I’ve been teaching a course about parables. I want to offer that as an excuse. One of the easiest things to do with a parable is to turn it into an allegory, in which each element of the story represents some other entity. If you are going to do that, you need to know a good deal about the “reality” the allegory represents and you need to know what your audience is likely to know.
You can violate that rule for the fun of it, certainly. In the movie, Galaxy Quest, Sir Alexander Dane (the analog to Mr. Spock) delivers this line to the dying Quellek: “By Grabthar’s hammer…by the Suns of Worvan…you shall be…avenged!” That’s good comedy because the viewers have no idea what any of that means and Dane (Alan Rickman) delivers the line with such intensity.
It may be that you didn’t see this coming, but I had a quick and very visual image of the plight of the Republican Party. This is just an allegory,(see cautions above) but I’ve enjoyed it so far.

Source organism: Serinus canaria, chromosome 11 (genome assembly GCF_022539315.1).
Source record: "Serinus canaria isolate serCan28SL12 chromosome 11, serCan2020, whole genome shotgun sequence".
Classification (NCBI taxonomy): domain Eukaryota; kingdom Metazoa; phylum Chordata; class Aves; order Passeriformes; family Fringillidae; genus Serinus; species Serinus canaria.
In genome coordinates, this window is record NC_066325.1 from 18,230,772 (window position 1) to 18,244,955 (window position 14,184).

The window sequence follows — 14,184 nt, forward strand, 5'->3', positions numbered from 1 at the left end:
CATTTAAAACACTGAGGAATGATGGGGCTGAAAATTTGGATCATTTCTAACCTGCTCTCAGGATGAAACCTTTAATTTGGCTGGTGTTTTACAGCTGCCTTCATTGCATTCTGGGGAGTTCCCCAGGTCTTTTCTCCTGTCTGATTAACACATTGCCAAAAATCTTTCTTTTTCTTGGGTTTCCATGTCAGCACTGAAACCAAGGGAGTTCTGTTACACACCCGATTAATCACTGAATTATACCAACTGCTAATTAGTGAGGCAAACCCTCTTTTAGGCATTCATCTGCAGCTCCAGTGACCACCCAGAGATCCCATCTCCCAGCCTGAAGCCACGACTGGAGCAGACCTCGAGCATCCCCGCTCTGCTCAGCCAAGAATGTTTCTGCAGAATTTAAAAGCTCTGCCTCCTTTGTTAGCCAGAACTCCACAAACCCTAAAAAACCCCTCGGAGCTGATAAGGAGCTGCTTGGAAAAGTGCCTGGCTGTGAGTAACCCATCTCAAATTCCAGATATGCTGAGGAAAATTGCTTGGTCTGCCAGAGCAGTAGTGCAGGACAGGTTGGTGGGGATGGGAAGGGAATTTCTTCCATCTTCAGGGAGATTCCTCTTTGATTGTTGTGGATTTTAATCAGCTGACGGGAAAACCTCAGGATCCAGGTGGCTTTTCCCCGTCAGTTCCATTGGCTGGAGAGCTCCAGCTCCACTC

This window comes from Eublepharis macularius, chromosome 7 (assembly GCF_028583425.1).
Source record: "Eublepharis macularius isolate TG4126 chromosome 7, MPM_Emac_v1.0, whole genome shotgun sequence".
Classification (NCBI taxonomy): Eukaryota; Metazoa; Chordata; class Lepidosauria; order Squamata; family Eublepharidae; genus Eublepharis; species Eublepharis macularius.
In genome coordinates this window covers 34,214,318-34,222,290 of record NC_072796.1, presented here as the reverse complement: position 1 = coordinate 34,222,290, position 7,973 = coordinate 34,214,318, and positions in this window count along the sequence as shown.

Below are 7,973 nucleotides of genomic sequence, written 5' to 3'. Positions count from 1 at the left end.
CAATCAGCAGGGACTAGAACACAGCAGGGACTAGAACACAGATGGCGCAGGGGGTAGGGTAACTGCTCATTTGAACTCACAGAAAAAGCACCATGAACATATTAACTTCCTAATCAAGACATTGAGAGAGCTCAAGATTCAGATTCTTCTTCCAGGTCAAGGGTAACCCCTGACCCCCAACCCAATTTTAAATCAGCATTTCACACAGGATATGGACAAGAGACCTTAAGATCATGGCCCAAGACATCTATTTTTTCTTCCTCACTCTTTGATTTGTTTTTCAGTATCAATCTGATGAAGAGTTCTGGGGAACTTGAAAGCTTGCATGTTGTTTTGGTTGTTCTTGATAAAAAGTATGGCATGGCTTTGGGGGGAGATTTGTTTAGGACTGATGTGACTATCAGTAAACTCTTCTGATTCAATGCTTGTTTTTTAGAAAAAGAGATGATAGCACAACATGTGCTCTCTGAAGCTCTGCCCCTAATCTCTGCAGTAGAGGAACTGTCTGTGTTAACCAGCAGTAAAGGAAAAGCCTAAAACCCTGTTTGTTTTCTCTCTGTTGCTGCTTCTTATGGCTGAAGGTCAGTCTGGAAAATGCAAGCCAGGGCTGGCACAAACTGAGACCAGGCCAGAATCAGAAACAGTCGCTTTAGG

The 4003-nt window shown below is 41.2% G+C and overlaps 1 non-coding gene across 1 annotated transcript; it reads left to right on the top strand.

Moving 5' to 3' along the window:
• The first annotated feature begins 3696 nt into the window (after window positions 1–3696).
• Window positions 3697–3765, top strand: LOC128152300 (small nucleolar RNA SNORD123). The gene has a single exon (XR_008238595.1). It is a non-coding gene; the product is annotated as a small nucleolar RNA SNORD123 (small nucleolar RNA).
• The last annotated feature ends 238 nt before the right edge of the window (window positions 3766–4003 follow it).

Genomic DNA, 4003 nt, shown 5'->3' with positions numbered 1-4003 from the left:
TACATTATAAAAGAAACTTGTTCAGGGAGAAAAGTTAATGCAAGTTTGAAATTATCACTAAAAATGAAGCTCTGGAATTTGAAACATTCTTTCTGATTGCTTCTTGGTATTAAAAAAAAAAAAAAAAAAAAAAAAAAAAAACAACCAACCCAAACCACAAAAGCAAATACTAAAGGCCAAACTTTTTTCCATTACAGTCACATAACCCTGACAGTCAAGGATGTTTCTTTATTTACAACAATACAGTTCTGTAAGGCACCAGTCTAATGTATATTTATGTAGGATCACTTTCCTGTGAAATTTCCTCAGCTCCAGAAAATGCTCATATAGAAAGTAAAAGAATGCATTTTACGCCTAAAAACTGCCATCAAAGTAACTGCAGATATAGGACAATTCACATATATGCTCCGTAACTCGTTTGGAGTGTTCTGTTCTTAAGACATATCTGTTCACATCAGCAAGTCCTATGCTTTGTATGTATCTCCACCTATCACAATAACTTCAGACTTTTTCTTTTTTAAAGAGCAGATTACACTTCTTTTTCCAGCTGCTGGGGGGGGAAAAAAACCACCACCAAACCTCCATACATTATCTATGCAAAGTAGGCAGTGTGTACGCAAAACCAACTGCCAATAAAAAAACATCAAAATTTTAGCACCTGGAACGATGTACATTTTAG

The Republican Party is Bruce Banner. For those of you who don’t follow the comics, the TV shows, or the movies of the Hulk, Bruce Banner is the Hulk when he is not being the Hulk. Bruce Banner, as the icon of the Republican Party back in the day, was careful, prudent, and alert to what wold be good for us all. Banner is the Republican Party of Eisenhower, Rockefeller, Romney, and even, to a large extent, of Nixon Then something happened to him. He was given, accidentally, a dose of gamma rays during the explosion of an experimental bomb and ever after than, when he is subjected to emotional stress, he turns into the Hulk.
That is where the Republican Party is now.
This came to me in a moment of reflection. I caught myself looking back to the current time from a point in the future, when a democratic system driven by the contest of two policy-driven parties, had been restored. From that distance, the current identity of the Republicans as the Hulk seemed clear. Encouraging too, in a way, because after the rampages of the Hulk, he simmers down and becomes nice guy Bruce Banner again.
For the Republican Party, I see the gamma rays as the steady deterioration of the party’s position in American politics. We’re going back to the allegory, remember. Back in those days, the Republicans had a moderate wing and a conservative wing, just as the Democrats has a pro-civil rights northern wing and an anti-civil rights southern wing.